The Government's Jamie Oliver inspired drive to create healthier school meals is reportedly being jeopardised by students operating a black-market trade in banned food including burgers and chocolate.
Newly installed healthy menus in school canteens and the removal of junk food from vending machines have created a gap in the market that students have been quick to fill, according to The Times.
The headteacher of a Dorset secondary school told the newspaper how he had broken up a "seriously big smuggling operation" run by a schoolboy.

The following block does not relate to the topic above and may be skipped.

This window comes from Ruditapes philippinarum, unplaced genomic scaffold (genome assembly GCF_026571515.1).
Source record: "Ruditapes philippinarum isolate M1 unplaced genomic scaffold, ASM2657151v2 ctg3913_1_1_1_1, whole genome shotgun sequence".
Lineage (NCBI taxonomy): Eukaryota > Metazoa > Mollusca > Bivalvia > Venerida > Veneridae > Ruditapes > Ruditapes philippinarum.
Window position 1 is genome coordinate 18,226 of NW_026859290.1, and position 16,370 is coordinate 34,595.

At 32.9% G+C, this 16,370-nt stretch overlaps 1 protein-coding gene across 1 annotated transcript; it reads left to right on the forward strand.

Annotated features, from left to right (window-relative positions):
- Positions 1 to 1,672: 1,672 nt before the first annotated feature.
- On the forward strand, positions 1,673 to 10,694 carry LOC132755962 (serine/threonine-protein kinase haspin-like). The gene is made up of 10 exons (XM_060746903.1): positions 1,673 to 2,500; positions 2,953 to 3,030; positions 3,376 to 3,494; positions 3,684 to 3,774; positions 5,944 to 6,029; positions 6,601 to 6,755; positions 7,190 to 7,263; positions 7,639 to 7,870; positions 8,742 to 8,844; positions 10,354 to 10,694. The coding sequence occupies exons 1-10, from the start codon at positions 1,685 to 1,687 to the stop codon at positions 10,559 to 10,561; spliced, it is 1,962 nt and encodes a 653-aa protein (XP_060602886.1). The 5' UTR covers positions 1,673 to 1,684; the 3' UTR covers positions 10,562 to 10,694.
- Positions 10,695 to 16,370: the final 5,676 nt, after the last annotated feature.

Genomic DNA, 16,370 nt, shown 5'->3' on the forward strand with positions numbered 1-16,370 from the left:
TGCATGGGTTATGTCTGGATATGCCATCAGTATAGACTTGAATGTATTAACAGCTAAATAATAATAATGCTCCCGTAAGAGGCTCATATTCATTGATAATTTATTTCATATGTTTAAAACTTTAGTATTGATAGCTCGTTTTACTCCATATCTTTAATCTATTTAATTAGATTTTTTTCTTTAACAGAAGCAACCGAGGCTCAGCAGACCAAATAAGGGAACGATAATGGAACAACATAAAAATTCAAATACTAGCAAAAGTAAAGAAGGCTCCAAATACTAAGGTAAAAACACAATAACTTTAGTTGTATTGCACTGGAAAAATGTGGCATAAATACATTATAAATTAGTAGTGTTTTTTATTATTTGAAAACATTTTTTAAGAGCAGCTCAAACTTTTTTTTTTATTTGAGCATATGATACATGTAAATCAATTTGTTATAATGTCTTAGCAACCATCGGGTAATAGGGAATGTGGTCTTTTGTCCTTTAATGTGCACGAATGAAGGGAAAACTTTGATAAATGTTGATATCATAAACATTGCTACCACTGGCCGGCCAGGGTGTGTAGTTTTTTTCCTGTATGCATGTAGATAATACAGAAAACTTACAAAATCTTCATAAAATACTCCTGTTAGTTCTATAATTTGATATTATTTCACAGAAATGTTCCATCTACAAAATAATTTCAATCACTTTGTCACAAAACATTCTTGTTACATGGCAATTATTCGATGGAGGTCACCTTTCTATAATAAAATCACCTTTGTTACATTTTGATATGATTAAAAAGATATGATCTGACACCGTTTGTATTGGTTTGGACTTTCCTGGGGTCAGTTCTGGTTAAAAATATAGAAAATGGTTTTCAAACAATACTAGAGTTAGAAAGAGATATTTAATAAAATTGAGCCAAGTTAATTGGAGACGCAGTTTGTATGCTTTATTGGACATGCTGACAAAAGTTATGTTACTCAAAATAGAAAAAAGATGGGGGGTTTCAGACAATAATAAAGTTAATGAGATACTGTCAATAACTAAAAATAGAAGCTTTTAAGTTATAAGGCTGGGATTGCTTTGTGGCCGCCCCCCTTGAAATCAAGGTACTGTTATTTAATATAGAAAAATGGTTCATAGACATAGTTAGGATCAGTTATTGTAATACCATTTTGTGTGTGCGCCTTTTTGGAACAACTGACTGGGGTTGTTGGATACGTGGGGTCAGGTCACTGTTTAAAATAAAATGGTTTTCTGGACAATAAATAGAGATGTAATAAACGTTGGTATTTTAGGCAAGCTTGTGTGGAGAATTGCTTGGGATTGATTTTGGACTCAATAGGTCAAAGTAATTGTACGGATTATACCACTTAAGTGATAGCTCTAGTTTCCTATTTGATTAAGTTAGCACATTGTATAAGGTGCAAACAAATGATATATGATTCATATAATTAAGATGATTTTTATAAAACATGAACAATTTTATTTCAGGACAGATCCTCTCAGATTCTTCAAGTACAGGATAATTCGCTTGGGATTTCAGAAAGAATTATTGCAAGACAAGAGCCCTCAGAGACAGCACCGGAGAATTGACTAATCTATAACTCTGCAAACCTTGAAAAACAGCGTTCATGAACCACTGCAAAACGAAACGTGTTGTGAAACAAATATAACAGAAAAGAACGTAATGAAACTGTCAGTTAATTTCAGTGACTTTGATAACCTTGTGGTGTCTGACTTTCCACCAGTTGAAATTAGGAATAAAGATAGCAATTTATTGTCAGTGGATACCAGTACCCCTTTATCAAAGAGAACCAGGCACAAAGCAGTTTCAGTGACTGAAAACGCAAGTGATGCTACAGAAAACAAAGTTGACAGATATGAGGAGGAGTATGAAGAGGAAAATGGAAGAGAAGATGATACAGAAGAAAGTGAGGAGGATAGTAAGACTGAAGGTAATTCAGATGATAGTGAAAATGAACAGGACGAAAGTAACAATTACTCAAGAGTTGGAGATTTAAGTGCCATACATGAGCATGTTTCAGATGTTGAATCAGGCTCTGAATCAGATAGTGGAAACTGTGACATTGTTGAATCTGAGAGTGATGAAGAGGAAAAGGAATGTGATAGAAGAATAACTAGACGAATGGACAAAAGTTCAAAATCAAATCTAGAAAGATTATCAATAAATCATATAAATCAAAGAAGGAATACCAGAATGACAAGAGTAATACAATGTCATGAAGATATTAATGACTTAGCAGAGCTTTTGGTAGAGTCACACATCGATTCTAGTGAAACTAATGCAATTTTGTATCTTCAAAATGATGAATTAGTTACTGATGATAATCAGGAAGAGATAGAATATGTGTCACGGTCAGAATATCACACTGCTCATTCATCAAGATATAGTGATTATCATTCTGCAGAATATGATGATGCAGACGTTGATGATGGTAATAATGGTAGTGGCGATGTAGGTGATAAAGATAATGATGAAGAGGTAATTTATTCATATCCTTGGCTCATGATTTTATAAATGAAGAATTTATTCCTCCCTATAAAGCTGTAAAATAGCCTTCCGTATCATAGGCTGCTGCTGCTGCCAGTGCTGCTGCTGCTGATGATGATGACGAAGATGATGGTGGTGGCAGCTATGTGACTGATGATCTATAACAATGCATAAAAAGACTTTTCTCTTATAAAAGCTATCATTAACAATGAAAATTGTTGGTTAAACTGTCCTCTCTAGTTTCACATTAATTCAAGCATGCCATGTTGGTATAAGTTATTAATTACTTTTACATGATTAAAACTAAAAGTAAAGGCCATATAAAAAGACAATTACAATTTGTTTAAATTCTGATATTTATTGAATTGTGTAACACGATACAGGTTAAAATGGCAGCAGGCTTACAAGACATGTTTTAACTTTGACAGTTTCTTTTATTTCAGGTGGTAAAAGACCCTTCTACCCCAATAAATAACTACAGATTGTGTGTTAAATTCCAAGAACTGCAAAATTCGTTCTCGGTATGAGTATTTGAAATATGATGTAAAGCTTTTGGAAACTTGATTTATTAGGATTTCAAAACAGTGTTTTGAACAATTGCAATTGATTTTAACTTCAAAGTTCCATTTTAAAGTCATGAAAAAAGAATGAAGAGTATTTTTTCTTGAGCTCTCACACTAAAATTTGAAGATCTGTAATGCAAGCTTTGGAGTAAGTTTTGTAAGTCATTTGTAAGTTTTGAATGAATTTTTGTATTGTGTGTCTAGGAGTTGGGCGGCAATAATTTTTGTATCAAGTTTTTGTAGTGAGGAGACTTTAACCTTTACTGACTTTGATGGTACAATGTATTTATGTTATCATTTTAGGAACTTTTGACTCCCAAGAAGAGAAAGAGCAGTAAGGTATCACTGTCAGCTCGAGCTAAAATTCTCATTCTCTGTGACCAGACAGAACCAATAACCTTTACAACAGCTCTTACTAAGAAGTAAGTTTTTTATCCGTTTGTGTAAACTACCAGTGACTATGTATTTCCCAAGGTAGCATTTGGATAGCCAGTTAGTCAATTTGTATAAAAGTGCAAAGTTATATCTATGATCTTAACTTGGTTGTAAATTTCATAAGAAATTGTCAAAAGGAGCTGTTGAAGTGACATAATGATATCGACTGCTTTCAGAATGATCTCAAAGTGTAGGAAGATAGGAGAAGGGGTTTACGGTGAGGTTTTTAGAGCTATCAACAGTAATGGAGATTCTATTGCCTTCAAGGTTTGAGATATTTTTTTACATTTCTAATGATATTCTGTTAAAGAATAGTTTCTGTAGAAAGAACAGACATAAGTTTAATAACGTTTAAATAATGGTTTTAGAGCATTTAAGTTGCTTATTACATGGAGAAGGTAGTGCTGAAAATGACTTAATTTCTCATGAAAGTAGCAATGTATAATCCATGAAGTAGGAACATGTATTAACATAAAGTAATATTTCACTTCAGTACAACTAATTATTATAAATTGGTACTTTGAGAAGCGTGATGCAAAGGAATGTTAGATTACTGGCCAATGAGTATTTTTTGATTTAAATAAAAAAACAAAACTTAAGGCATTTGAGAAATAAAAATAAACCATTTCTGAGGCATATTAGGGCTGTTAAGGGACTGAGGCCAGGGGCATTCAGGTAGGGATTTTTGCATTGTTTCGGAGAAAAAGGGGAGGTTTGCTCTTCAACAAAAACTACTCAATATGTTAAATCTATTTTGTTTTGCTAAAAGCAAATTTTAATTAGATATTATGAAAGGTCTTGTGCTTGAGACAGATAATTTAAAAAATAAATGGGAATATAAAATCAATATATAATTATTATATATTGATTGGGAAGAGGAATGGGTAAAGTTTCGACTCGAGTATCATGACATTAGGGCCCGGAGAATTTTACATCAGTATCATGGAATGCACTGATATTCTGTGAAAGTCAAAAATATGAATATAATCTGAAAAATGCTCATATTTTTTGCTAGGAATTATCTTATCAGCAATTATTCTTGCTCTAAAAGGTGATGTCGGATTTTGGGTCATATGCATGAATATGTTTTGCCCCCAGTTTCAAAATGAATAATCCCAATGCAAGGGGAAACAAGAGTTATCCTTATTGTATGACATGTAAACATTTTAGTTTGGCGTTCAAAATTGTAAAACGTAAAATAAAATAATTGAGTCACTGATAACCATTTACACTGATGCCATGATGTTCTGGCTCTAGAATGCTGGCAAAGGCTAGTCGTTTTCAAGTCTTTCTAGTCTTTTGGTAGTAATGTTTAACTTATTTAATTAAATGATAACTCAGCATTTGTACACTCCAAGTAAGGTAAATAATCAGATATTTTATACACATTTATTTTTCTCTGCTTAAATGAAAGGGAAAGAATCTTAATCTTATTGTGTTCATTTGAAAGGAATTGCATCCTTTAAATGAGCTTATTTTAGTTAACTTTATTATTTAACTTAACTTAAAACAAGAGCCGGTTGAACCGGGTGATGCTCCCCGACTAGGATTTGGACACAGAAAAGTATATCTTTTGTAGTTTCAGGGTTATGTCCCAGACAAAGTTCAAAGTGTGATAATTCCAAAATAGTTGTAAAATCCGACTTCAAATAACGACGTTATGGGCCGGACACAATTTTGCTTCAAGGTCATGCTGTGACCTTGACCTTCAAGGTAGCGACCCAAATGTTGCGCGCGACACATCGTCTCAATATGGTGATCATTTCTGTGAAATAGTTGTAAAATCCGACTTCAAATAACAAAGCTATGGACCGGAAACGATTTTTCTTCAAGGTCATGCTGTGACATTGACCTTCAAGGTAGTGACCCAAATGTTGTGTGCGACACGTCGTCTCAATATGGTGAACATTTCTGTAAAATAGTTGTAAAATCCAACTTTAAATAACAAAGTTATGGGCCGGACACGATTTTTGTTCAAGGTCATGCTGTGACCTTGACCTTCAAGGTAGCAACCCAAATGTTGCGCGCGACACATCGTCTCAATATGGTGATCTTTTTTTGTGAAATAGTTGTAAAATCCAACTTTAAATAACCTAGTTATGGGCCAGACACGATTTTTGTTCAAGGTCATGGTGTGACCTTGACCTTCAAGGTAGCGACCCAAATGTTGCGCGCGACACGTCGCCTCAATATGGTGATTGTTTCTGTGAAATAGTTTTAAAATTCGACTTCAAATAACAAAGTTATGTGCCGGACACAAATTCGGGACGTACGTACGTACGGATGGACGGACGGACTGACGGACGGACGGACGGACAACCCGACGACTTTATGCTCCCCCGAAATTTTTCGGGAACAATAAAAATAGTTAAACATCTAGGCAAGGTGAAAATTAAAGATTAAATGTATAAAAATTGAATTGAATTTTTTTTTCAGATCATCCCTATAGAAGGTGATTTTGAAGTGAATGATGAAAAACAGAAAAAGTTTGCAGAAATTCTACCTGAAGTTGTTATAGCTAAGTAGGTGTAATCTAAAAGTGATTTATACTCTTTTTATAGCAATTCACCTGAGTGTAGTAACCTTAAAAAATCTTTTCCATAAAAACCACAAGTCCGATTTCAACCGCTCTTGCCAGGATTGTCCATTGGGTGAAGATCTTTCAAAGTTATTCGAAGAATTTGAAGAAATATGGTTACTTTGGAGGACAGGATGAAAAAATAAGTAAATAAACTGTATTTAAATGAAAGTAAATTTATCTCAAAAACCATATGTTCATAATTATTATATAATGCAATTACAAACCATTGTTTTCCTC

A number of other headteachers confirmed that similar schemes were taking place up and down the country.
"It has happened to us," said one. "Kids with motorbikes buying McDonald's burgers in bulk and flogging them in the playground.
"We are a business and enterprise school in Essex so I guess I should not be surprised. When challenged, the boy at the centre said he was just being enterprising."
Brian Lightman, president of the Association of School and College Leaders, said that the healthy eating initiative would only succeed if students were allowed a say.
"Because these changes have been imposed without allowing time for them to gain a sense of ownership, schools are reporting cases of students finding innovative ways around the new regulations," he said.
Also see Caterer and Hotelkeeper's round-table debate on primary school dinners on 8 May for more on the school meals debate.
By Daniel Thomas